FIG. 6 is a simplified diagram showing certain components of the sampling component 502 as part of the current-control component 326 of the controller 302 or the controller 402 according to certain embodiments of the present invention. This diagram is merely an example, which should not unduly limit the scope of the claims. One of ordinary skill in the art would recognize many variations, alternatives, and modifications. The sampling component 502 includes two one-shot signal generators 702 and 704, four switches 706, 710, 714 and 718, two capacitors 712 and 716, a comparator 720, a NOT gate 722, two AND gates 724 and 726, and a current source 708.

According to one embodiment, the one-shot signal generator 702 receives the drive signal 358 (or the drive signal 458) and generates a signal 730 (e.g., clr1) which affects the status of the switch 714. For example, the one-shot signal generator 704 receives the signal 730 (e.g., clr1) and outputs a signal 732 which affects the status of the switch 710. In another example, the drive signal 358 (or the drive signal 458) affects the status of the switch 706. In yet another example, the capacitor 712 generates a voltage signal 738 when the switch 706 is closed (e.g., on). In yet another example, when being charged, the capacitor 714 generates a voltage signal 736. In yet another example, the comparator 720 receives the signal 736 and the signal 738 and outputs a comparison signal 740 to the AND gate 724 and the NOT gate 722 in order to generate the sampling signal 518. In yet another example, the AND gate 726 outputs a signal 734 to affect the status of the switch 718.

FIG. 7 is a simplified timing diagram for the sampling component 502 as part of the current-control component 326 of the controller 302 or the controller 402 according to some embodiments of the present invention. This diagram is merely an example, which should not unduly limit the scope of the claims. One of ordinary skill in the art would recognize many variations, alternatives, and modifications. The waveform 802 represents the drive signal 358 (or the drive signal 458) as a function of time, the waveform 804 represents the signal 730 as a function of time, and the waveform 806 represents the signal 732 as a function of time. The waveform 808 represents the signal 738 as a function of time, the waveform 810 represents the signal 736 as a function of time, the waveform 812 represents the sampling signal 518 as a function of time, and the waveform 814 represents the signal 734 as a function of time.

According to one embodiment, during a time period between time t.sub.20 and time t.sub.21, the drive signal 358 (or the drive signal 458) keeps at a logic high level (e.g., as shown by the waveform 802). For example, the signal 730 (e.g., clr1) and the signal 732 (e.g., clr2) keep at a logic low level (e.g., as shown by the waveform 804 and the waveform 806, respectively), and in response the switch 714 and the switch 710 are open (e.g., off) respectively. In another example, the switch 706 is closed (e.g., on) in response to the drive signal 358 (or the drive signal 458). In yet another example, the capacitor 712 is charged and the voltage signal 738 (e.g., V.sub.C1) increases in magnitude (e.g., as shown by the waveform 808).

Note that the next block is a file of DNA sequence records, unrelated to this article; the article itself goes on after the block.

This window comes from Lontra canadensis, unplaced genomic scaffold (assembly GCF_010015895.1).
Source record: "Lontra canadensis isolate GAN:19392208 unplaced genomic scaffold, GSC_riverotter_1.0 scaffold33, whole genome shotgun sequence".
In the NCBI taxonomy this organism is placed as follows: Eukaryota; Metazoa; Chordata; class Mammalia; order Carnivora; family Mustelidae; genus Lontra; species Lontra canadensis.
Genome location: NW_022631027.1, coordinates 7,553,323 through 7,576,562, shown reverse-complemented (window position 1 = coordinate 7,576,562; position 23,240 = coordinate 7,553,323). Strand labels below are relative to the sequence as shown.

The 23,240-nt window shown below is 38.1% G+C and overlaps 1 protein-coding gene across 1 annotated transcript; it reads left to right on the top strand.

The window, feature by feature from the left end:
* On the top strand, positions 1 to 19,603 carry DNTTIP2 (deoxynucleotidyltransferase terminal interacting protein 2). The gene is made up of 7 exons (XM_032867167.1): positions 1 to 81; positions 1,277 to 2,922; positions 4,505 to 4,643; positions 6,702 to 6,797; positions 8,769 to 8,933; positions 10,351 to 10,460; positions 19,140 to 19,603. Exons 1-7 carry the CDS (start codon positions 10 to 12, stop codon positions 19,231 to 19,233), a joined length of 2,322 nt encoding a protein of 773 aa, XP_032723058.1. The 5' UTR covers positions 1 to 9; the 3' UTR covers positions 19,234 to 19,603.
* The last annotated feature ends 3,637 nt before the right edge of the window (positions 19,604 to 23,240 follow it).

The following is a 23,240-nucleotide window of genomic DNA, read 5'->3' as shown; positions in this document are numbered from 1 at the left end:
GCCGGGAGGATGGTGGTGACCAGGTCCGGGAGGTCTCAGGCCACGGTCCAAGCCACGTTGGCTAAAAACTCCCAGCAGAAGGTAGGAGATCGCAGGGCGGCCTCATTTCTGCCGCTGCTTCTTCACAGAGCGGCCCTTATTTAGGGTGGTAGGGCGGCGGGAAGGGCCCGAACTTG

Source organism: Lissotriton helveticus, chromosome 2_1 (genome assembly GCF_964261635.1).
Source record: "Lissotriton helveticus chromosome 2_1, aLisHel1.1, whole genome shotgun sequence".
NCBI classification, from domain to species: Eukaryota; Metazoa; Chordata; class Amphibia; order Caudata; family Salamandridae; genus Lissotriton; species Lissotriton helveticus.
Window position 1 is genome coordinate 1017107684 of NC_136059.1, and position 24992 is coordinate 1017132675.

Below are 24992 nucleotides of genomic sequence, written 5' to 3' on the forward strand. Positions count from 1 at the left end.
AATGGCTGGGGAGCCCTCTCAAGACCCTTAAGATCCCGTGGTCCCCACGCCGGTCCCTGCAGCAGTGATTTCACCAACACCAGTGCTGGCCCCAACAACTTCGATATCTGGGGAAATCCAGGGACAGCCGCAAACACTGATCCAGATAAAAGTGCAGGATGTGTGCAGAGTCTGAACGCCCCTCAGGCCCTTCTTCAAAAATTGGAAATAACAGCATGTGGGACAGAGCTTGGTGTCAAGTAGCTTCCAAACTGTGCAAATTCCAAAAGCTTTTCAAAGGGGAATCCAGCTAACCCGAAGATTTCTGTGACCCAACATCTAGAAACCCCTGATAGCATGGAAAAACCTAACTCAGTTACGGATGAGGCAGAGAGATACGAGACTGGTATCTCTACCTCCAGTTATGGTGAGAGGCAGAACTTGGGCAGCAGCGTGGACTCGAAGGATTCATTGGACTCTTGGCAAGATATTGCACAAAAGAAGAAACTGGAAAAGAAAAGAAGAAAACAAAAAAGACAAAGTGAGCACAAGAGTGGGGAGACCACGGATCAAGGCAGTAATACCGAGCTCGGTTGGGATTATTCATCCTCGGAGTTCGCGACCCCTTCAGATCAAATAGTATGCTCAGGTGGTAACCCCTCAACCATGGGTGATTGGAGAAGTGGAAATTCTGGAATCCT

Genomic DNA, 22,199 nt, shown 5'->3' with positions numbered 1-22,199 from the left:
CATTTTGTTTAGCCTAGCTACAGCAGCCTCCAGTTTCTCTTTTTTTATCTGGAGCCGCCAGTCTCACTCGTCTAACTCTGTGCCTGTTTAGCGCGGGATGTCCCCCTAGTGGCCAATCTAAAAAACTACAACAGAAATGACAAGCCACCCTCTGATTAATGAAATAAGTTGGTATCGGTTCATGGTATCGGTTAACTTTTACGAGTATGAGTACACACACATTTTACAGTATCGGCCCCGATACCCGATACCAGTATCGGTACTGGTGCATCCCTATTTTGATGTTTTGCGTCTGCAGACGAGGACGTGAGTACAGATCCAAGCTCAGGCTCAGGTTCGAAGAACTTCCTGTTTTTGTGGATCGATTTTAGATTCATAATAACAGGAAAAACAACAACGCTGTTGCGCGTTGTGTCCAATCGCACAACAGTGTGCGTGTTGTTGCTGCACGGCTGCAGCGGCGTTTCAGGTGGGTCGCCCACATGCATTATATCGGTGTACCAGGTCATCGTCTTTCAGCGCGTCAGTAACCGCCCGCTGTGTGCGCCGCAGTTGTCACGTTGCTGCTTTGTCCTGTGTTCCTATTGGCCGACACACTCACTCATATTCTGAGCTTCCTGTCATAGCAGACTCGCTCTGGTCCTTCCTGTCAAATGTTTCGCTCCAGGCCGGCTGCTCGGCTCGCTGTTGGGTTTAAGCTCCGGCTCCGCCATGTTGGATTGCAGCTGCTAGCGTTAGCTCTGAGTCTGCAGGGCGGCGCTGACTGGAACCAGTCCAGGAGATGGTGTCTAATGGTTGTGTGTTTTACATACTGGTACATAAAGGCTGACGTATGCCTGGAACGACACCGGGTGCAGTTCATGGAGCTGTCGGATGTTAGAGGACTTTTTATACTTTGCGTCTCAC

According to another embodiment, at the time t.sub.21, the drive signal 358 (or the drive signal 458) changes from the logic high level to the logic low level (e.g., a falling edge as shown by the waveform 802) and the switch 706 is open (e.g., off). For example, the one-shot signal generator 702 generates a pulse (e.g., with a pulse width between t.sub.21 and t.sub.22) in the signal 730 (e.g., clr1) as shown by the waveform 804. In another example, in response, the switch 714 is closed (e.g., on) and the capacitor 712 begins to discharge. In yet another example, the signal 738 (e.g., V.sub.C1) decreases from a magnitude 816 to a magnitude 818, and the signal 736 (e.g., V.sub.C2) increases to a magnitude 820. In yet another example, the magnitude 818 is equal to the magnitude 820. In yet another example, if the capacitance of the capacitor 712 and the capacitance of the capacitor 716 are equal, then the magnitude 818 and the magnitude 820 are each equal to one half of the magnitude 816.

According to yet another embodiment, at the time t.sub.22, the signal 730 changes to the logic low level (e.g., a falling edge as shown by the waveform 804). For example, the switch 714 is open (e.g., off). In another example, the one-shot signal generator 704 generates a pulse (e.g., with a pulse width between t.sub.22 and t.sub.23) in the signal 732 (e.g., clr2) as shown by the waveform 806. In another example, in response, the switch 710 is closed (e.g., on) and the capacitor 712 is discharged. In yet another example, the signal 738 decreases to a magnitude 822 (e.g., 0) as shown by the waveform 808), and the signal 736 keeps at the magnitude 820 (e.g., as shown by the waveform 810).